Simon Cartledge

Simon Cartledge is the author of A System Apart: Hong Kong’s Political Economy from 1997 until Now (Penguin, 2017). He has lived in Hong Kong since 1991.

From The Blog
21 December 2021

A few weeks ago, Xia Baolong, the head of China’s Hong Kong and Macau Affairs Office, called on the people of Hong Kong to vote in the legislative elections on 19 December. ‘It’s not just a vote for their preferred candidates,’ he said, ‘but also a vote of confidence in “one country, two systems”’ – the formula devised in the 1980s that was supposed to guarantee Hong Kong’s autonomy after it returned to Chinese sovereignty in 1997. On Sunday, the majority of the electorate rejected Xia’s invitation. Only 1.35 million people – 30 per cent – turned out to vote.

Diary: Young Hong Kongers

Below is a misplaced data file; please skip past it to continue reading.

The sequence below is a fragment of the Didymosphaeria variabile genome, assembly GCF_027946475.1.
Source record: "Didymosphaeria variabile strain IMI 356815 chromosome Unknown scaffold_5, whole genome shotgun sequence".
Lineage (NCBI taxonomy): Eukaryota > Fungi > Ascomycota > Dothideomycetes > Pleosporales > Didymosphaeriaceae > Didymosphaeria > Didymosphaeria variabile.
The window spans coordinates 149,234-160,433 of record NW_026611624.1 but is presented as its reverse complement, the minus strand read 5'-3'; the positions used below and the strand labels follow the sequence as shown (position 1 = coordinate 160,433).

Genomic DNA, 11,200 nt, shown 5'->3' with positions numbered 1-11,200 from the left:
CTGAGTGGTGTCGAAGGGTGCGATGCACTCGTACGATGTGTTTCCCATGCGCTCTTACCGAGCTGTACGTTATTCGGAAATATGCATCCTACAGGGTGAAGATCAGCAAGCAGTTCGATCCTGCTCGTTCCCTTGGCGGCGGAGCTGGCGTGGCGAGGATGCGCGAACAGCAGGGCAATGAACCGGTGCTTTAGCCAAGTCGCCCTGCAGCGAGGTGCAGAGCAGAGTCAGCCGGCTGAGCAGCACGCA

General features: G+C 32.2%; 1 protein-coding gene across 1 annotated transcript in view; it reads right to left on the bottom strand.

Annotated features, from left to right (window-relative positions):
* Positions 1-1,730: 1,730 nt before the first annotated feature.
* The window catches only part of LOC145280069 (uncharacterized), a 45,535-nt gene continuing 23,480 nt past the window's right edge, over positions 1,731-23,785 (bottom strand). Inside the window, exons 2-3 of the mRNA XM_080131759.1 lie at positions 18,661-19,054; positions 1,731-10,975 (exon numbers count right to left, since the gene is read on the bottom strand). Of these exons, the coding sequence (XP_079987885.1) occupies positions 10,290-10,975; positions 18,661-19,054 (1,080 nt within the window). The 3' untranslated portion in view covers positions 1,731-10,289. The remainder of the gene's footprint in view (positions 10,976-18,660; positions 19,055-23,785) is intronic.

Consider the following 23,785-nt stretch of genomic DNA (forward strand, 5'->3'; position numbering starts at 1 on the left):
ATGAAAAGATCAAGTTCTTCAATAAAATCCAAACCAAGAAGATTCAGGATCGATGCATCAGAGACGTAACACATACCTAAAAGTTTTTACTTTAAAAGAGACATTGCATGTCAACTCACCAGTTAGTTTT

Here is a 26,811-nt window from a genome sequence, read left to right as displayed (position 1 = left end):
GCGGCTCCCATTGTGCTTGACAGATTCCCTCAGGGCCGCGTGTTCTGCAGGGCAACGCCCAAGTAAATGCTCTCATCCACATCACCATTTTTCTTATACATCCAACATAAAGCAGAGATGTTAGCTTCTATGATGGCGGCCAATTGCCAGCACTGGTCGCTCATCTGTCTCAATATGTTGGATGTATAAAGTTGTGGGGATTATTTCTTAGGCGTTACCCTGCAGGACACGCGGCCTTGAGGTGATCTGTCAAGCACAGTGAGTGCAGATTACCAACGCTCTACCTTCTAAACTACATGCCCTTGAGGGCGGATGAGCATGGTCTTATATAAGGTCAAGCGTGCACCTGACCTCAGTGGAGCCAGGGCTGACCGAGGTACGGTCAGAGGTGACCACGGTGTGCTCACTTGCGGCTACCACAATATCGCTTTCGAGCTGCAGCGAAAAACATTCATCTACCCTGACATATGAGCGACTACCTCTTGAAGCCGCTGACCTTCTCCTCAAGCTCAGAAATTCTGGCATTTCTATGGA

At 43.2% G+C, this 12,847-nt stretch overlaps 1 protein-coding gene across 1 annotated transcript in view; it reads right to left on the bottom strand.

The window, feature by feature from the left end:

Simon Cartledge, 29 July 2021

‘These kids are fucked,’ my American friend said. We were standing on the Harcourt Road flyover, looking down at some of the thousands of people surrounding the central government offices in Hong Kong. It was 12 June 2019, a Wednesday. The previous Sunday, a million people had marched through the streets. The following Sunday, it was two million. The protesters’ initial...

From The Blog
2 June 2020

In normal circumstances, on Thursday evening I would be going to Hong Kong island’s Victoria Park for the annual vigil remembering those who died in Beijing on the night of 3-4 June 1989. But this year the gathering has been banned. The ostensible reason is a Covid-19 rule limiting public groups to a maximum of eight people.

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